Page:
Between Competition and History: Palios in Emilia-Romagna
Estimated reading time: 4 minutes
The tradition of the Palio is one of the most fascinating traditions in Italian history. It is a competition between the “contrade”, divided into districts or villages, of a city or territorially close entities. It consists of different kinds of racing: horse racing, boys and girls racing, and even boat racing. Almost all the Palios are born from the tradition of medieval or renaissance jousting, tributes made in honor of nobles and special occasions that later rooted in the territory. Over the years the competition has been enriched by historical re-enactments and events aimed at celebrating culture and tradition. There are many Palios in Emilia-Romagna, each one to discover. If you want to spend a weekend in the magical atmosphere of the past and witness the excitement of a race you will find many interesting ideas.
Ferrara’s Palio is the oldest documented one in Italy, dating back to the XIII century. It comes from the games organized after the victory of Azzo VII d’Este against Ezzelino Romano. It is held on the last Sunday of May to remember the appointment as Duke of Borso d’Este by Pope Paul II in 1471. After a long pause in the 1600s, Ferrara’s Palio was revitalized in 1938, interrupted during the Second World War, and officially returned to its glory in 1967.
The Sunday race is held in the evocative Piazza Ariostea, signing the closure of a whole month of celebrations, parades and other competitions among the eight colorful districts of Ferrara. The race is divided into four categories: the race of “putti” and “putte” (boys and girls under 15 years), the race of the donkeys and, most importantly, the race of the Berbers, or half-breed horses.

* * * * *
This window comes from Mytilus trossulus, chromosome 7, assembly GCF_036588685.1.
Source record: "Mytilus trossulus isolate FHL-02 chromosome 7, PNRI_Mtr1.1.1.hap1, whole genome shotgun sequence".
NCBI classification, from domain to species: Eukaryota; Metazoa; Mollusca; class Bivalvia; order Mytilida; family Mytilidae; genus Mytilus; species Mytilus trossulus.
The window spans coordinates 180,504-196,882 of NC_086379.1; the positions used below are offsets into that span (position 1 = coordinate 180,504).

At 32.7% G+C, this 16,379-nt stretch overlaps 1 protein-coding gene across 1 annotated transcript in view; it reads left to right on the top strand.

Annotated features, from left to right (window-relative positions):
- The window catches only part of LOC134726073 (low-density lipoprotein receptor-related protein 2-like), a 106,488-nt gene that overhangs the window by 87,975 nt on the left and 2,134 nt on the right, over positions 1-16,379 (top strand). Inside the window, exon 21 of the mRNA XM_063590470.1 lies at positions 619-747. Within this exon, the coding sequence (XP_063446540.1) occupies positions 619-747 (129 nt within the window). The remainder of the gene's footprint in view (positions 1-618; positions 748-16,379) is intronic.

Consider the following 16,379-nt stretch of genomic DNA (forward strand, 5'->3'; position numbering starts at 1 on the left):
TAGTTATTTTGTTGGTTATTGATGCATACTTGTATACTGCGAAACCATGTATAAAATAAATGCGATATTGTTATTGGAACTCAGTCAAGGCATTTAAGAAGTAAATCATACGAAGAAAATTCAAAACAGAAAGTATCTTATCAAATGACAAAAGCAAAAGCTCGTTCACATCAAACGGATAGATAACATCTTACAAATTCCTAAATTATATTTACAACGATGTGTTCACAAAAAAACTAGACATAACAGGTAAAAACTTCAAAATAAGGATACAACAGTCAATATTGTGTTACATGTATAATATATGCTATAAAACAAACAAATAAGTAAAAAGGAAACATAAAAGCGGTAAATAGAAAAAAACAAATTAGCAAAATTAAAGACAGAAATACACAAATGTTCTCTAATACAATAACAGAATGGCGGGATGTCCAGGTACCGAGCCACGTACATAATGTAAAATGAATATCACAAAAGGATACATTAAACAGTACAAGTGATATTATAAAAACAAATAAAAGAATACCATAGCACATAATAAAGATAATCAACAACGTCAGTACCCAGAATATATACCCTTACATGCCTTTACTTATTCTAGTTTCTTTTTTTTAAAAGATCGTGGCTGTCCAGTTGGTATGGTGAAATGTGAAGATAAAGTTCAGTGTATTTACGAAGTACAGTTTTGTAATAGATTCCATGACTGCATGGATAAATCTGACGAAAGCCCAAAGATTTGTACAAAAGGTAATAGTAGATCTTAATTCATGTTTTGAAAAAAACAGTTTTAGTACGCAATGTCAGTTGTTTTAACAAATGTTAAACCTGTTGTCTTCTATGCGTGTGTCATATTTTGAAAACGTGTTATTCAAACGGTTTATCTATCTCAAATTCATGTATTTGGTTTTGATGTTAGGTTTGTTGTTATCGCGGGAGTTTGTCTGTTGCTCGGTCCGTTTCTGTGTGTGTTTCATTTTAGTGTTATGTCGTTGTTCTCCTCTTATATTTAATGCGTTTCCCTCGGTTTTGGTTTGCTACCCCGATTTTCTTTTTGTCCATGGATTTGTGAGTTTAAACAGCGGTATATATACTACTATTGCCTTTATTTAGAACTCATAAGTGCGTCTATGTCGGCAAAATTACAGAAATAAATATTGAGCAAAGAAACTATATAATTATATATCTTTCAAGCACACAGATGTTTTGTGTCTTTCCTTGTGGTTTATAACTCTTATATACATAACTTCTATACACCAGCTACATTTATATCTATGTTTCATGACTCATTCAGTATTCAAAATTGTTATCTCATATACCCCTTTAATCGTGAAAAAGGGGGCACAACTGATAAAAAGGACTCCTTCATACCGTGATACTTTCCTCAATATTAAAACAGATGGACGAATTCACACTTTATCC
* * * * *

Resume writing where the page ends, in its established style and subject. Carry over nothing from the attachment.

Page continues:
If you already have in mind to visit Ferrara and its wonders, the Palio is an excellent chance to catch.
It is held regularly on the first Sunday of June. It was created in 1523 to honor the marriage between Camilla Gonzaga and Pier Maria III de ‘Rossi.
The districts of San Secondo compete in the ancient practice of the Quintana, or Saracen joust, in three days of tournaments from Friday to Sunday. The historical re-enactment that goes with the competition is truly evocative. On the first day, we see parading flag-wavers, musicians, and figures in medieval costume. On Saturday, after the procession of the spouses, the districts meet for the ritual of the propitiatory dinner (an excellent opportunity to taste the typical delights of the Parma area). Finally on Sunday, before the Palio, there’s the wedding, followed by the benediction of the horses.
The Palio di Parma dates to the early 1300s, where it would have been created to celebrate the marriage between Giberto III of Correggio and Engelenda Rossi of San Secondo. After a long and troubled history is definitely brought back by the sports federation of Parma in 1978.
The celebrations last two days and are held in mid-September. In the stunning frame of Parma, the historical re-enactments follow the three races of girls, boys, and donkeys. The winners of the races receive a banner designed and created by young local artists.